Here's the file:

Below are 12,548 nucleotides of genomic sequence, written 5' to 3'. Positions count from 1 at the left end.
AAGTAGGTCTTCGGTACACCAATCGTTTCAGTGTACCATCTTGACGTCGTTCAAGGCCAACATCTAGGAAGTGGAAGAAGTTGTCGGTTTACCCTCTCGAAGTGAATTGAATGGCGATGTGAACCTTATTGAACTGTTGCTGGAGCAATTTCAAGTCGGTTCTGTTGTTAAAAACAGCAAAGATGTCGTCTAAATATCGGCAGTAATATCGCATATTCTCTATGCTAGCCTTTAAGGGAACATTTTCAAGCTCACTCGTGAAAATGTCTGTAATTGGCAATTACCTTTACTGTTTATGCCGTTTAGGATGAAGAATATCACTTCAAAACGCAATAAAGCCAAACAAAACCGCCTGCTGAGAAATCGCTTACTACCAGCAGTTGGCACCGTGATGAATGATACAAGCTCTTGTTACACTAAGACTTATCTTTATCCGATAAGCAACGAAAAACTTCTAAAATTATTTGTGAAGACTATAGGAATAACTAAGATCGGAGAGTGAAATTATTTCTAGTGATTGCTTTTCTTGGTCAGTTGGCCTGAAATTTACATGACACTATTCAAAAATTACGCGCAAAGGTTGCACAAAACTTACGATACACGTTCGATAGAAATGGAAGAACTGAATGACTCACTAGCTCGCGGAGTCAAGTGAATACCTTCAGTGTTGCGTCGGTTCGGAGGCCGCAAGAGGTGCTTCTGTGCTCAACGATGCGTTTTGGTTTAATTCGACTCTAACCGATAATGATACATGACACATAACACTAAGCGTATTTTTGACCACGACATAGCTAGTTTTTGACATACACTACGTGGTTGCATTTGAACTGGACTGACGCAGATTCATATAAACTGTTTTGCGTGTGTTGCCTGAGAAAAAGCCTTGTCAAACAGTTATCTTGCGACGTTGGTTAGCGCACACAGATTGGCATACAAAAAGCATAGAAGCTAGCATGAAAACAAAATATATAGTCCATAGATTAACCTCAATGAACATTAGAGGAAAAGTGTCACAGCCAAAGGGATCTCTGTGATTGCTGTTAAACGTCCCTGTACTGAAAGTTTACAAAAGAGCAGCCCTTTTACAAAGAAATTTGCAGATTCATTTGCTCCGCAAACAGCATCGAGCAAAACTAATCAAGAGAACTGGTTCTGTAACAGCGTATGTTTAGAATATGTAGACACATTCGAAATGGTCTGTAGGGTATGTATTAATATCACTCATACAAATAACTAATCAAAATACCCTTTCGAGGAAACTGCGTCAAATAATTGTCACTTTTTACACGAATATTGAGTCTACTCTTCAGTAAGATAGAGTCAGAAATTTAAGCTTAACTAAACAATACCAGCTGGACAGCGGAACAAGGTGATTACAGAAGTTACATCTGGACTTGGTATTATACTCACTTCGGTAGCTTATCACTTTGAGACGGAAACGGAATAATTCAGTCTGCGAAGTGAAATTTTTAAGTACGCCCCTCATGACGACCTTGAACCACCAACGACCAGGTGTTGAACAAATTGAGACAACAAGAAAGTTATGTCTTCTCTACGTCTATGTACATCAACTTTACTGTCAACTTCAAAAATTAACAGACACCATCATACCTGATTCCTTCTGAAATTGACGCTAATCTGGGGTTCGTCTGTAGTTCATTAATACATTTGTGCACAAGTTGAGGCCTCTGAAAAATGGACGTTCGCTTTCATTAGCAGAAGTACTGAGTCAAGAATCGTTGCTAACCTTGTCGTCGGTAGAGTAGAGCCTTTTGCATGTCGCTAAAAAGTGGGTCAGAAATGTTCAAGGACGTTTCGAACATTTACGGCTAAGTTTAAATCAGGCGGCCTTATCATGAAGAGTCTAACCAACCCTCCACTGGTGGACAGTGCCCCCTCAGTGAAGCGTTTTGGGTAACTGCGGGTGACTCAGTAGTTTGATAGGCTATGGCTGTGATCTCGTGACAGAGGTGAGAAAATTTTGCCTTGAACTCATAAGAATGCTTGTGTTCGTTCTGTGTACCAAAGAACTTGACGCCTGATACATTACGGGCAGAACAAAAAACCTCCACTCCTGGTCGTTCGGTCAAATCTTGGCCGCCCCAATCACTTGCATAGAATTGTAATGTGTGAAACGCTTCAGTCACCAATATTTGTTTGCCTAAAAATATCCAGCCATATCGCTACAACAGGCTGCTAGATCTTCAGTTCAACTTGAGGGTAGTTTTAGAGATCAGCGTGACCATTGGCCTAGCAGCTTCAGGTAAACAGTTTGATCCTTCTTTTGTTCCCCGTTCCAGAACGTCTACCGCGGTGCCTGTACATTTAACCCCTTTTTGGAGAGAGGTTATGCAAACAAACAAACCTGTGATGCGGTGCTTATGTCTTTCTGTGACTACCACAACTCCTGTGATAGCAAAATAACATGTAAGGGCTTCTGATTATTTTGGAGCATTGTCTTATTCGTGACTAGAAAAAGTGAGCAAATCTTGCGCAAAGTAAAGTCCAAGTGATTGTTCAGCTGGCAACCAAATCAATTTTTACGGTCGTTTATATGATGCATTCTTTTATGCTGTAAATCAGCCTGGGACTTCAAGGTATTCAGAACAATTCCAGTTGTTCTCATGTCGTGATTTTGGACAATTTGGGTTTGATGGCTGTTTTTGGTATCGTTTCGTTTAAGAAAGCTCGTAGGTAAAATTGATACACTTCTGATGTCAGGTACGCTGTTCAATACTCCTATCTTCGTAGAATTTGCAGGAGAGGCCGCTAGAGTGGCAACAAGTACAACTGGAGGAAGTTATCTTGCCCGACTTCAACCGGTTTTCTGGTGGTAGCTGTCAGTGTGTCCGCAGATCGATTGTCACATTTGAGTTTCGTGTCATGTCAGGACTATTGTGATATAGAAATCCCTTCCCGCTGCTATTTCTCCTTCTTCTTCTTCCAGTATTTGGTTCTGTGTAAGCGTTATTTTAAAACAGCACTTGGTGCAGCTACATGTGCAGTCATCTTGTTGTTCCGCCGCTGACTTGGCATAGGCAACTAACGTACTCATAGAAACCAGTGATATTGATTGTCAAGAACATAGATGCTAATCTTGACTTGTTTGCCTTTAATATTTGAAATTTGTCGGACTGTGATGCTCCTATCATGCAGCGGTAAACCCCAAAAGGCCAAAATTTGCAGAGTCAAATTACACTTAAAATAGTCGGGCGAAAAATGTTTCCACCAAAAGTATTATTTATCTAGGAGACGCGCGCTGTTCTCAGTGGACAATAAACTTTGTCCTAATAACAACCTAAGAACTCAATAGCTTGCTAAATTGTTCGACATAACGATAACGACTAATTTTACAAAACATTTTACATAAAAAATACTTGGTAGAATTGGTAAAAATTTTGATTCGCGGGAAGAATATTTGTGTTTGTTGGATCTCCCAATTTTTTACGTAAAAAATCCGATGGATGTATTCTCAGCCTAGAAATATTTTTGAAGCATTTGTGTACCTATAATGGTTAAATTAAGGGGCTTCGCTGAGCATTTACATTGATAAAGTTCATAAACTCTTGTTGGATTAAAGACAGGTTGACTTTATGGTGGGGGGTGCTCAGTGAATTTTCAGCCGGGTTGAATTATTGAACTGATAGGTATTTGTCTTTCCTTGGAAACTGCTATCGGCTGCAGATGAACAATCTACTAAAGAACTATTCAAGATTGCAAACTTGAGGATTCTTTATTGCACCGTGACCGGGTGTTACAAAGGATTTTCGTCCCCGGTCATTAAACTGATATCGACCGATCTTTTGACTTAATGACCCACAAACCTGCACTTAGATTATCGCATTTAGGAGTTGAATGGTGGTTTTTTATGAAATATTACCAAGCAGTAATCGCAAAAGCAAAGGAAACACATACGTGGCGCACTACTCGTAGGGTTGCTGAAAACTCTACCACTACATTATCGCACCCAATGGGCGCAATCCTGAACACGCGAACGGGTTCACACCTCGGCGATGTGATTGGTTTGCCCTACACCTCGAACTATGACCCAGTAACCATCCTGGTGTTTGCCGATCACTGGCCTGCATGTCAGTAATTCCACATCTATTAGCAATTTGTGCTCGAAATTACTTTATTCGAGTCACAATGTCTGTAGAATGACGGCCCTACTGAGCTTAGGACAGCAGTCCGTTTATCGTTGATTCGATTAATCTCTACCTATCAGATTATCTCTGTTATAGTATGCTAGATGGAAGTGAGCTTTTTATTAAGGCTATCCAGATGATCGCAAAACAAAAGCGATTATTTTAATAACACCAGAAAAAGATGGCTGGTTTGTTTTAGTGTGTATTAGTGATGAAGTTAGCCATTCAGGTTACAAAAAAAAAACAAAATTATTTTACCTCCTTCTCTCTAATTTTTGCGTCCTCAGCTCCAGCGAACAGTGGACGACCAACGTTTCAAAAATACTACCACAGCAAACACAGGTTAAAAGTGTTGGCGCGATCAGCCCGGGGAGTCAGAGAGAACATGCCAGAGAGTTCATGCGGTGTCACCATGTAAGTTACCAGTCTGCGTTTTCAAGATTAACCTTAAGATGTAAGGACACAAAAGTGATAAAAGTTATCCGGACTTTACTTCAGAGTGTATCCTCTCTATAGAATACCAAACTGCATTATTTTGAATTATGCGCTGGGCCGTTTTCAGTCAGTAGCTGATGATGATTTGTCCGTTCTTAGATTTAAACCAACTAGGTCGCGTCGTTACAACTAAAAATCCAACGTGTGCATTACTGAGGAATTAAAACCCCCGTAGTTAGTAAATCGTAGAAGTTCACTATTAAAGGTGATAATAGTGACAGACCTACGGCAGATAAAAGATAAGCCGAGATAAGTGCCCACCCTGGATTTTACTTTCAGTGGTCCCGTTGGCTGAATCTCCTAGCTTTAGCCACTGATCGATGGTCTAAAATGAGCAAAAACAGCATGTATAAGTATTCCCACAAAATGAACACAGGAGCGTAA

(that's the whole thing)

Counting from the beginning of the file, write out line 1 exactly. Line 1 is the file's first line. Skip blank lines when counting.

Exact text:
Below are 12,548 nucleotides of genomic sequence, written 5' to 3'. Positions count from 1 at the left end.